The fiscal-only session of the Louisiana Legislature that concluded Thursday won’t be remembered for its bipartisanship or collegial atmosphere.
There’s no denying, however, that lawmakers focused toward the end and approved legislation which supposedly will bring about positive developments in the state in the not-too-distant future. We’ve heard that before, but here’s hoping it pans out.
For years the state’s largest business organization — Louisiana Association of Business & Industry — hollered foul over the state’s antiquated tax code and for years LABI’s lobbyists returned to the Capitol on an annual basis to plead with lawmakers to do something about it. This year, LABI scored on two fronts, one of which must be approved by the voters this fall through an amendment to the state Constitution.
The most controversial of the two concerns doing away with a designated sales tax collector in each parish and consolidating those responsibilities in one office in state government in Baton Rouge. Proponents argue the current system is too cumbersome and too complicated for businesses — particularly those out of state — that are required to remit sales taxes to governing bodies here. Somehow a single sales tax collector will make it better.
The proposed constitutional amendment would result in lowering the state’s income tax rates in exchange for prohibiting tax filers from deducting the income taxes they paid to the U.S. Treasury from their state tax returns. The change would be two-fold, meaning it would impact both personal and corporate taxpayers.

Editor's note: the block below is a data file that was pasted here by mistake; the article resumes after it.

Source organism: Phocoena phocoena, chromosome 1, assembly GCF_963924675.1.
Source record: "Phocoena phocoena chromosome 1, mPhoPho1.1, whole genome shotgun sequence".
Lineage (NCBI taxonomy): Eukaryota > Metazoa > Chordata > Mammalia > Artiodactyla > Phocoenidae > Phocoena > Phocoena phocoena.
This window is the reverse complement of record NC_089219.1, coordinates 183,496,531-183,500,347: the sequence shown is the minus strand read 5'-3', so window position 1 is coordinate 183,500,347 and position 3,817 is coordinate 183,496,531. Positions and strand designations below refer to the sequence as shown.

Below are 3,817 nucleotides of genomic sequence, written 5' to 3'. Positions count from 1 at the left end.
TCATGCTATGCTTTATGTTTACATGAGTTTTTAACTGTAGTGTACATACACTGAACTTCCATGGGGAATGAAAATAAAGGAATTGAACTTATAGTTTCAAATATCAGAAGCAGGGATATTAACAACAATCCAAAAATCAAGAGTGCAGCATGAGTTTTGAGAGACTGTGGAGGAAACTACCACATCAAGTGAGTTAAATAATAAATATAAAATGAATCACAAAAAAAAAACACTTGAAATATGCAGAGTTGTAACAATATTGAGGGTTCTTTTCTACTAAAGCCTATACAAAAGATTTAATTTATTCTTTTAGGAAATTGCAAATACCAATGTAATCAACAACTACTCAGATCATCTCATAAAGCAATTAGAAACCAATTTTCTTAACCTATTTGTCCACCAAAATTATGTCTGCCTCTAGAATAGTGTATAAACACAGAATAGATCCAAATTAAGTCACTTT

LABI and its comrades claim the tax overhaul will improve Louisiana’s standing in those all-important rankings of states that are business-friendly as well as tax-friendly for individuals. It’s not necessarily clear how moderately lowering state income tax rates in exchange for losing a lucrative deduction will miraculously inspire Fortune 500 companies to flood into Louisiana to hire a bunch of people to do business here. We’ll just have to hope the experts at LABI and such know what they’re talking about. Again.
Yet, the big enchilada of the legislative session didn’t concern supposedly lowering taxes or allowing law-abiding Louisianians to carry a handgun without a conceal carry permit or prohibiting men from playing female sports, though the latter two still figure prominently. Instead, it was state Sen. Rick Ward’s idea to shift sales taxes collected from vehicle sales to improving Louisiana’s horrendous infrastructure, namely its roads and bridges. It amounts to about $300 million a year though provisions were put in place to shift some of the money to the state’s general fund if a budget deficit should arise.
Ward’s power play isn’t out of the woods yet. Though the Legislature approved it, Gov. John Bel Edwards has expressed reservations about it and has hinted he might veto it since the sales tax revenues would be diverted from the general fund to a sub-fund of the state’s highway trust fund. Edwards apparently believes any money taken away from the general fund means the state would put its huge social welfare programs at risk.
Apparently Edwards doesn’t know or never knew the sales taxes generated by vehicle sales were initially earmarked by the Legislature for building roads and bridges. It’s also entirely possible Edwards is fully aware of it but simply chose to ignore it like so many other politicians over the years. Meanwhile Louisiana’s roads and bridges continue to crumble.
It’s all about priorities: Edwards has his but drivers have theirs.
Sam Hanna Jr. can be reached by phone at 318-805-8158 or e-mail at email@example.com.
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